Shopfronts of London: Artist Eleanor Crow’s view

Shopfronts of London: Artist Eleanor Crow’s view

Shopfronts of London: Artist Eleanor Crow’s view 976 549 martin

Artist Eleanor Crow’s watercolours celebrating the beauty of London’s classic shopfronts are going on display in the capital.


Arthur’s Cafe, Kingsland Road, Dalston

Arthur Woodham opened his own café in 1948, having previously worked in his father’s cafe of the same name just down the road.

Young Arthur ran his for 70 years until he was 90, along with his wife, Eileen, and in recent years grandson James.

Spotless and serving up home-cooked breakfasts followed by traditional lunches with hand-cut chips, this celebrated destination was frequented by loyal customers for seven decades until its closure in 2018.


Barneys Seafood, Chamber Street, Tower Bridge

Tucked under a railway arch near the Tower of London, this legendary eel, fish and shellfish shop attracts hordes of East Enders, eager for eels freshly boiled on the premises.
The founder, Barney Gritzman, was the brother of Solly Gritzman, owner of the famous Tubby Isaac’s jellied eel stall. Barney opened his business before the start of World War Two and it has been run by the Button family, trading under the name Barneys, since 1970.



C W Tyzack, Kingsland Road, Shoreditch

Cecil Tyzack founded his business in 1936 and his shop, further down the Kingsland Road than Arthur’s Café, is still open, although it is no longer owned by the Tyzacks.

The family name lives on as a hand- and power-tool manufacturer, Tyzack Machine Knives.

Cecil was born into a branch of the Tyzack family of saw makers who came to London from Sheffield in 1839. They manufactured and sold tools from a succession of shops in Old Street until the beginning of this century.

Today vintage Tyzack tools are popular with collectors.


Daniel Lewis & Son, Hackney Road, Cambridge Heath

This was London’s oldest ironmonger, originally founded by Presland & Sons in 1797, purpose-built as a shop and factory.

In the 1890s it became W H Clark Ltd.

Daniel Lewis, who joined as a junior in 1948, took on the business in 1971 and continued trading under the Clark name.

Daniel’s son, David, worked there from 1992 and renamed it after his father in 2002.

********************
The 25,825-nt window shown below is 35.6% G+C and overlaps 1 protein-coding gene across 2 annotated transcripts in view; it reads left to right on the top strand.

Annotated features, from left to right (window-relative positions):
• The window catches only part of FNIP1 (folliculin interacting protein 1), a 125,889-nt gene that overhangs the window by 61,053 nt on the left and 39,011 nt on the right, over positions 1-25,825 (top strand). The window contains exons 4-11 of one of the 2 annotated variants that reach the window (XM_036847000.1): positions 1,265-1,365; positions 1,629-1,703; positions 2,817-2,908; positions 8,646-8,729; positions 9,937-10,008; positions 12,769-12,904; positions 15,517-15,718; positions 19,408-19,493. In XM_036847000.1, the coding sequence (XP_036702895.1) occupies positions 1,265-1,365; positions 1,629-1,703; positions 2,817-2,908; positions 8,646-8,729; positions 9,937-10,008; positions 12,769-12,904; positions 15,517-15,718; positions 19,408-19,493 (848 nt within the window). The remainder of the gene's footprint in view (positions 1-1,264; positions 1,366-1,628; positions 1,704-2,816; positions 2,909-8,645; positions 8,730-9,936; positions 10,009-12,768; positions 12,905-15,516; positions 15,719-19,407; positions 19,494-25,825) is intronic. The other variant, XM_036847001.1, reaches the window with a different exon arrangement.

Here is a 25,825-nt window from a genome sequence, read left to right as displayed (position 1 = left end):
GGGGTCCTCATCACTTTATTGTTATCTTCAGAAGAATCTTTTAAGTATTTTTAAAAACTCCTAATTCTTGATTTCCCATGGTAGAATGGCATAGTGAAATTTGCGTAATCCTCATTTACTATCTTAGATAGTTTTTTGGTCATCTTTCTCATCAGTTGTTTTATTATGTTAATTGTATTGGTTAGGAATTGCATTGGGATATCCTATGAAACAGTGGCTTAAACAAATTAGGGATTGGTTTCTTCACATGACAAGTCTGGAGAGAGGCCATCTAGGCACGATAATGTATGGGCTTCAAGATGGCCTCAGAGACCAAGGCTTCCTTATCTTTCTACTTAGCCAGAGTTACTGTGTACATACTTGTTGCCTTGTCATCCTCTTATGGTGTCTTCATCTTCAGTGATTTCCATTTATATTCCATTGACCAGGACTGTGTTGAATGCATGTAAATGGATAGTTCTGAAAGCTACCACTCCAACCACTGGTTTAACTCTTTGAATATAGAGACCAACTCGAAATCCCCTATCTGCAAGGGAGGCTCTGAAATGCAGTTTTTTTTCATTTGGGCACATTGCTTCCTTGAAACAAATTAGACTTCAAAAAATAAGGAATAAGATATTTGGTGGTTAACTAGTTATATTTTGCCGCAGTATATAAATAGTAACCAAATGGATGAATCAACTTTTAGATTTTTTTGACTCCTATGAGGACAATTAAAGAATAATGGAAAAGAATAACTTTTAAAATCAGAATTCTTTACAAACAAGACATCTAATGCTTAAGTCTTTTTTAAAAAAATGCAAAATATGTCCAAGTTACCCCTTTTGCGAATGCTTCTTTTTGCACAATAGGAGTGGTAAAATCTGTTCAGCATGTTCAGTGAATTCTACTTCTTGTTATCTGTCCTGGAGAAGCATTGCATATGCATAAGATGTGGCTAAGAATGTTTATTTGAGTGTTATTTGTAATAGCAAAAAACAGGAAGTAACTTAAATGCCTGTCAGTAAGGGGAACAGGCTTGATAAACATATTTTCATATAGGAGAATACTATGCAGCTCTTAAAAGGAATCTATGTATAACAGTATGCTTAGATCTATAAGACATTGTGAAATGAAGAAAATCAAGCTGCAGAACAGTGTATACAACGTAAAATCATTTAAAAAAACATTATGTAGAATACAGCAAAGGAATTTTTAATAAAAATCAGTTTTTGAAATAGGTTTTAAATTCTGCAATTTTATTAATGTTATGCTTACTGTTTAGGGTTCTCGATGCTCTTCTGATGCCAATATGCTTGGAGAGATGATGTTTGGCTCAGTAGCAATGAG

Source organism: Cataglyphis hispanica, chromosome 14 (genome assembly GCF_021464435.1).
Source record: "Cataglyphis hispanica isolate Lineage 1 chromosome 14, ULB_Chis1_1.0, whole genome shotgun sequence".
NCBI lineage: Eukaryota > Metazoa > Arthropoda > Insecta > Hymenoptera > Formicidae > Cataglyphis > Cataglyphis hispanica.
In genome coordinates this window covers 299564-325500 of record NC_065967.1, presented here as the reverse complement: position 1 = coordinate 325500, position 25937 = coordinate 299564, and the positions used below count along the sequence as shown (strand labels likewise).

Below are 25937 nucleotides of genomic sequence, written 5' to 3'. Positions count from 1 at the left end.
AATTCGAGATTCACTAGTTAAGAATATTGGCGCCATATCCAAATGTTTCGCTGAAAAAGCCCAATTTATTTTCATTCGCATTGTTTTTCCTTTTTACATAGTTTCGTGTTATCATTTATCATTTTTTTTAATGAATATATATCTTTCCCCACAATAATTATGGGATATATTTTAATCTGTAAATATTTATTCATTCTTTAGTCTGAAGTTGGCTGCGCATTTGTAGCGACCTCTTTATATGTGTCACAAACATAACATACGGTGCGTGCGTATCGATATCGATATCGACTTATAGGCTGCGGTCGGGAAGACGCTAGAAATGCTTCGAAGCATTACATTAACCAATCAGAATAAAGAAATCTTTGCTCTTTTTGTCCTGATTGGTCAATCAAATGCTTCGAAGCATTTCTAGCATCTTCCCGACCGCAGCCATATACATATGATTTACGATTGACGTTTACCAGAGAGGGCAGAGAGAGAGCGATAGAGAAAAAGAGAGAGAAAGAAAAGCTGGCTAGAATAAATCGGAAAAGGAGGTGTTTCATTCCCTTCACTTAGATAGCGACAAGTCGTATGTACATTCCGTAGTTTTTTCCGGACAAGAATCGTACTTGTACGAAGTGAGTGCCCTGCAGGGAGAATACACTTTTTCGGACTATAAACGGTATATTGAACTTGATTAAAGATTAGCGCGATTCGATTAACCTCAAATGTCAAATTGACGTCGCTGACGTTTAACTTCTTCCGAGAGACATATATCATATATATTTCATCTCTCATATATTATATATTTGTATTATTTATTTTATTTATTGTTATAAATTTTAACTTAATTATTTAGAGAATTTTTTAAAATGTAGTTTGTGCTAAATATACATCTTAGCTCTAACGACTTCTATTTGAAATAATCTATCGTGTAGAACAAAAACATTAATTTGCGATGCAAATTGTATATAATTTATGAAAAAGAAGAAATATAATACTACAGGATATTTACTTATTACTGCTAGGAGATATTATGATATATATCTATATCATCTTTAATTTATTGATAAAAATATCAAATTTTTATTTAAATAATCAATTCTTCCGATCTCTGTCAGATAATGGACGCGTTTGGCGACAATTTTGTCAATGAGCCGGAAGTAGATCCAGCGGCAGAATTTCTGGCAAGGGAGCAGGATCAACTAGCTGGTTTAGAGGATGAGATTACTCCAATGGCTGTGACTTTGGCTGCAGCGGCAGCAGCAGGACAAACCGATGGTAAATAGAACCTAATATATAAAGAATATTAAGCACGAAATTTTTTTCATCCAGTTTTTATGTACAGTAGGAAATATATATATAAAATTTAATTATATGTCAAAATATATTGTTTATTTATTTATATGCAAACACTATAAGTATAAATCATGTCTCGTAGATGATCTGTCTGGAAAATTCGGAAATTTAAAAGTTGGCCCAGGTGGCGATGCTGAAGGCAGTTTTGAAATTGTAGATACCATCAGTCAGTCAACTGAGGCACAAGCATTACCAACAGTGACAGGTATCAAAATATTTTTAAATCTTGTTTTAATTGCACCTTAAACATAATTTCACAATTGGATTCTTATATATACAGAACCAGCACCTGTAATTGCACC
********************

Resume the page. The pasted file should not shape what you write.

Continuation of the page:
In 2012, he was forced to close when council regulations prevented customers parking and restricted deliveries.

Since I painted it, the shopfront has been replaced by a new replica, which is a close copy of this Georgian original.

Until the end, the original interior, with all its fittings and the manufacturing workshops at the rear, survived, revealing how the business evolved, supplying first the coach-building industry and then metal fabricators, architects and sculptors.


The Cookery, Stoke Newington High Street, Stoke Newington

This drawing shows an uncharacteristically short queue. Often the line of customers extends all the way down the street, which is always a good sign – revealing that the meat is worth the wait.

I cherish this frontage, with its mid-century script in red on a glazed background, red canopy and grinning butcher mannequin, welcoming customers inside.


Sewell’s, Plaistow Road, Plaistow

This florist in Plaistow has been run by the Sewell family since the 1930s and is celebrated for its ingenious window displays.

I painted it during the Tour de France when the window featured two bicycles adorned with flowers beneath strings of bunting – all in yellow and adorned with Union Jacks in support of our team.

The wide pavement allows for a cheerful array of bedding plants outside to greet customers before they enter the fragrant interior, filled with buckets of cut flowers.


Syd’s, Calvert Avenue, Shoreditch

London’s oldest coffee stall has been open for a century and is still run by Sydney Tothill’s granddaughter, Jane.

This mahogany refreshment stall is one of my favourite London landmarks. It has moved from its pitch only once, to feature in the film Ebb Tide, starring Chili Bouchier, in 1931.

The stall opened 24 hours a day during World War Two, when the War Office brought Syd’s son (also Syd) back from a secret mission to ensure the supply of hot tea to the ambulance and fire brigades during the London Blitz, after Syd senior was traumatised by a bomb that exploded nearby.

The work can be seen at the Townhouse Gallery in Spitalfields until 20 October and is published by Spitalfields Life Books in collaboration with Batsford Books.


All illustrations by Eleanor Crow.
Full article on BBC news.